For many years the black people of Gallatin were buried in an isolated cemetery about a mile south of the town square. There were actually three cemeteries in close proximity there.
The first one, on the north, was considered “Potter’s Field” for the destitute and abandoned; the second one on the south, Elmwood, was reserved mostly for African Americans, and a third, to the west, was the “Herndon Family” burial plot. It is noteworthy that Joe Jump, who was hanged in Gallatin along with his partner in crime, John Smith, in one of the last public hangings in Missouri, is allegedly buried in the Potter’s Field cemetery area. All three burial grounds have been virtually inaccessible in recent years and the cemeteries have been badly neglected. The last burial in any of the cemeteries there occurred in the 1960s.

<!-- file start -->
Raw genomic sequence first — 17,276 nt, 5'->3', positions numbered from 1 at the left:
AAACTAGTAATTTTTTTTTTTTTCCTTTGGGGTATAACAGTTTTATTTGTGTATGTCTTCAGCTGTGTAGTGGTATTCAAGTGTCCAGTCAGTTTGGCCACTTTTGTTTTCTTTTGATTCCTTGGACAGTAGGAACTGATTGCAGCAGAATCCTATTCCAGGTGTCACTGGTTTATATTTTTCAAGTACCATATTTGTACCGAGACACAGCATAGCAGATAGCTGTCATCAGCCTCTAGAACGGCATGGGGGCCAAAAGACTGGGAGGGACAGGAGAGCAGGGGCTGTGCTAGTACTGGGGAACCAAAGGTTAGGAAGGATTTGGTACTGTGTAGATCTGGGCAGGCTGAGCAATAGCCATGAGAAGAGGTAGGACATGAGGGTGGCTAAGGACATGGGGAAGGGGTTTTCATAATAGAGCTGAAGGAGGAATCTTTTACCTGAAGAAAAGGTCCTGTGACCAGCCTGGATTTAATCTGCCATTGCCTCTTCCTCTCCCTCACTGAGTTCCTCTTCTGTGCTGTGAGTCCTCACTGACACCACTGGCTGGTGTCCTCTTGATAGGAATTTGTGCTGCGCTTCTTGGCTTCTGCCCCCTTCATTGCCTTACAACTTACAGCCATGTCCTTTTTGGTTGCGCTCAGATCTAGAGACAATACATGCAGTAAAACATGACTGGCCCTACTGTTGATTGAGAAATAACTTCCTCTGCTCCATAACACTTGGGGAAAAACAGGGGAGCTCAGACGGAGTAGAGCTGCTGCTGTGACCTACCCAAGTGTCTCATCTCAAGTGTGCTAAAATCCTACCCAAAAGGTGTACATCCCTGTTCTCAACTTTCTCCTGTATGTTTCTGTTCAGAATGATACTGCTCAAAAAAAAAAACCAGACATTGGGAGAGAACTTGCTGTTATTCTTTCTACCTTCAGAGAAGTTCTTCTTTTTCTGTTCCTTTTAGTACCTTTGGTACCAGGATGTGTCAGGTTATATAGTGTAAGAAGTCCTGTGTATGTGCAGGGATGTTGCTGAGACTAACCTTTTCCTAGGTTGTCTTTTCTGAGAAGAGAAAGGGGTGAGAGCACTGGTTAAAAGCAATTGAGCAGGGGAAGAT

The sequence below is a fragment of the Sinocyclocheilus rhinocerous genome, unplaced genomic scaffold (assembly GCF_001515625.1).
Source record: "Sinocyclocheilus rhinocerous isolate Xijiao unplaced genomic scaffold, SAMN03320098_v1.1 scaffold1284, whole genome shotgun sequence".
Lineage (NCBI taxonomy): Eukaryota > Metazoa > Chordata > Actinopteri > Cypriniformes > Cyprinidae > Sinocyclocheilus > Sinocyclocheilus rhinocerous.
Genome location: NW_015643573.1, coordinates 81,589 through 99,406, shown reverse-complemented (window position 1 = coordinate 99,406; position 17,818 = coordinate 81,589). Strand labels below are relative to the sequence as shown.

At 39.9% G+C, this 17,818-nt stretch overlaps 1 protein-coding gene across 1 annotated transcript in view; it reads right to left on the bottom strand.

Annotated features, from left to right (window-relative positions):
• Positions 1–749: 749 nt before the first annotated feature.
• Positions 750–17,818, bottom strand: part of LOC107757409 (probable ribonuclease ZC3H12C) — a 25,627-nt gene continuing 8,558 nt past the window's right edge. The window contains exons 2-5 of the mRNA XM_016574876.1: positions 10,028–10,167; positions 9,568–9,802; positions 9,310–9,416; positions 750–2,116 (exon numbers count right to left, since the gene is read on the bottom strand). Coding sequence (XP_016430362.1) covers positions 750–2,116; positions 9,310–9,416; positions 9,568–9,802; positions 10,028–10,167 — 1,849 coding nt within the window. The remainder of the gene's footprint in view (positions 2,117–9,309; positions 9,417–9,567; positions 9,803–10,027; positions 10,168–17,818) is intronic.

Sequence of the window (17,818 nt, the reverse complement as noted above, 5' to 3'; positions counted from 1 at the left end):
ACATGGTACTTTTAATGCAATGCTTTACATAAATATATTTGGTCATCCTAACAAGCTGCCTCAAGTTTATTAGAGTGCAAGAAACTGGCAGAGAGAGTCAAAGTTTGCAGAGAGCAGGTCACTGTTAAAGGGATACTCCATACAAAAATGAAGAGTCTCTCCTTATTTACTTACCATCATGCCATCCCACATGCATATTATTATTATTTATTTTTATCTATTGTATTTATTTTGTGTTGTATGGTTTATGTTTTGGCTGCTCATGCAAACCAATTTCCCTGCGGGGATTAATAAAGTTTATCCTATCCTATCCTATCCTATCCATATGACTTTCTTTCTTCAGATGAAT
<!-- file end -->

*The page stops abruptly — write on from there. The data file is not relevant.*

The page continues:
Ironically, the main road into the cemetery area was at one time an extension of Main Street, Gallatin, which entered it from the north. There are occasional movements to clean up these burial areas to open the cemeteries to visitors.